“There’s a sun in every person – the you we call companion.” – Rumi
My kids and I were sitting on my bed reading books before bed and my 6-year-old daughter leaned over and kissed my toddler on the head and said, “Love you, Baby.” He said, “No kiss, La-la.” And so I kissed him on the head and he said, “No kiss, Mama.” But he was smiling so we kept kissing him and he kept saying “no kiss” and laughing.
My kids have such a sweet relationship. When they are in the car and my toddler hears a siren or other noise that scares him, he’ll say, “cared”, my daughter will say, “Want to hold my hand?” and he does.
I work hard to make this happen. I sit with them as they work things out and act as interpreter. I also narrate why he mimics her so much because he thinks she’s the coolest thing ever. I do this because I grew up as the younger sibling of someone who hated me. She was four years older than me which is the same age difference as my two kids. When we’ve talked about it as adults she said, “I don’t know why I was so mean to you.”
My opinion is that my sister has always struggled with feeling like she didn’t belong in our family because she was the one “realist” amongst a pack of optimists. I came along and the easy, happy disposition I was born with challenged her fighter, questioning nature and it is her makeup to push back.
Whatever my sister’s reason was, I find it fascinating to think about the dynamic now. Having kids that are the same age difference has been fear-inducing and healing for me. I was terrified that the same pattern would repeat itself. And now I’m starting to trust that there isn’t any scary truth that four years difference makes siblings not like each other.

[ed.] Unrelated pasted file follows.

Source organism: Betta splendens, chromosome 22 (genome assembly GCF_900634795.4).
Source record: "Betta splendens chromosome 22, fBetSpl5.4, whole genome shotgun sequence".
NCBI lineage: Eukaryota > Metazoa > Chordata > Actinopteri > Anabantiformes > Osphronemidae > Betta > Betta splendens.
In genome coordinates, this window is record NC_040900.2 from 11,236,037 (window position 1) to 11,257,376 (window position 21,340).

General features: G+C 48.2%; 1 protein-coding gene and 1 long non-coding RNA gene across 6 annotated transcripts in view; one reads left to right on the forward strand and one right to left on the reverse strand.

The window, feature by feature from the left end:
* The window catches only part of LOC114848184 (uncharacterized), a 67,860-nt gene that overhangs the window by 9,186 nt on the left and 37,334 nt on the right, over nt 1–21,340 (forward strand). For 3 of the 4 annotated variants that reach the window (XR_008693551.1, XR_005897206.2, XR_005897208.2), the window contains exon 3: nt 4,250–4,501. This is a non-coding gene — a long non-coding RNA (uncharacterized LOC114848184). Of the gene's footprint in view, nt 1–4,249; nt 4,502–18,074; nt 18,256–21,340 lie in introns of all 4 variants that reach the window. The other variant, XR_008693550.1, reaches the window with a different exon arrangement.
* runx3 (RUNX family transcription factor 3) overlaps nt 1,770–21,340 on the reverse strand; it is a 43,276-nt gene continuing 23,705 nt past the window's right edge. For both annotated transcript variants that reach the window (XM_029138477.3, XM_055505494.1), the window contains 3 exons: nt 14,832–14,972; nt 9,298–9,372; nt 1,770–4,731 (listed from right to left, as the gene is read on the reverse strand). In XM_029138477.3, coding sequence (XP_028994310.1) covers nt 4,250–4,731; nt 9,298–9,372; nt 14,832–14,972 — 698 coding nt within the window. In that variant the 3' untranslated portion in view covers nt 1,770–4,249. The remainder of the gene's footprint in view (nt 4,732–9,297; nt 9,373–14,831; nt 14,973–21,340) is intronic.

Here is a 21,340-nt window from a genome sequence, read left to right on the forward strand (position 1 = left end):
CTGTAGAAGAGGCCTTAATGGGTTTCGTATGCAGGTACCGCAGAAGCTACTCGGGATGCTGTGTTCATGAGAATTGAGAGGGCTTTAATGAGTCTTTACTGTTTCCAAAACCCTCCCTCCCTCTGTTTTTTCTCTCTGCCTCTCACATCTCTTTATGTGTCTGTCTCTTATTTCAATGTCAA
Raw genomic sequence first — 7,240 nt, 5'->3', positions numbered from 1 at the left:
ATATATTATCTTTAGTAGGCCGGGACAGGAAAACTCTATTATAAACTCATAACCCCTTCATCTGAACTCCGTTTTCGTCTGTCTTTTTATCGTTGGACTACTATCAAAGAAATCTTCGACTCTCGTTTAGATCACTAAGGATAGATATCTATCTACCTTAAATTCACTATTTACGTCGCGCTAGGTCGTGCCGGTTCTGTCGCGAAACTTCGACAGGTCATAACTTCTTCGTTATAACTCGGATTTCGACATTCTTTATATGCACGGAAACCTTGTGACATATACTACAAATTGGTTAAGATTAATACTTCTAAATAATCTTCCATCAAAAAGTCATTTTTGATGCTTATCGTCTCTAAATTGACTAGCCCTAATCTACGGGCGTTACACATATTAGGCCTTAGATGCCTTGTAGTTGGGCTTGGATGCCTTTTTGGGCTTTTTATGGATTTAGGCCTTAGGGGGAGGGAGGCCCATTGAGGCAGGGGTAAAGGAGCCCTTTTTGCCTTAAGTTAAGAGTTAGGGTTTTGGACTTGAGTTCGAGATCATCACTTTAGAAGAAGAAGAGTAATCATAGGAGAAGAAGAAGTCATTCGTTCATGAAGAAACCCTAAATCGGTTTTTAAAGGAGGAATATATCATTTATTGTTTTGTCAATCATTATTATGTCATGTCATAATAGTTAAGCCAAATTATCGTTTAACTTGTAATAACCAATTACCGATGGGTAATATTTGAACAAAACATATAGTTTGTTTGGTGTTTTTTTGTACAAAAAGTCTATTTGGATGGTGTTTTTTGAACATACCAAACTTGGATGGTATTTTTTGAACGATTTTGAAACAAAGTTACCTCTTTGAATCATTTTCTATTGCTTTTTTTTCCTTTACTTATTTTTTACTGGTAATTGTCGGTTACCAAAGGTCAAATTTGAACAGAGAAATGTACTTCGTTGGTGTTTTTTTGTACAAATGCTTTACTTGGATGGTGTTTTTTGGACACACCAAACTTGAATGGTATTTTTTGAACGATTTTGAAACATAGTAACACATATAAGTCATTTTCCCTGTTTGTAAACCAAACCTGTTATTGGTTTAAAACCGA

There isn’t a more influential factor on my parenting style than the wounds of my childhood. I was scared to live with my sister – scared that anything I professed to love she would destroy. If I had long hair, I was scared she’d cut it off at night, if I liked a particular stuffed animal, I was scared she’d take it or destroy it. To be fair, I don’t think she ever did – but she threatened a lot. And I think I’m still scared of admitting I love something in case that means it’s taken away.
My mom was tired of kid squabbles by the time I came along as the third child. She was ready to move on with her own professional and personal development and given how talented and smart she is, that was only natural. But it meant that telling her my fears or about the conflict was not a fruitful path. She’d call it tattling or say we both caused it, no matter what happened. There was no path to resolution for me as a child – no understanding, no naming it and no way out of fear.
So every day I work at building trust between my kids and making sure they are source of comfort, not anxiety for each other. It heals me alongside helping them. It’s another reminder to me that nothing is wasted in this life – every wound can become a source of knowledge and inspiration. I hope that long after I’m gone, when they are scared, they will still talk to each other about it and hold hands.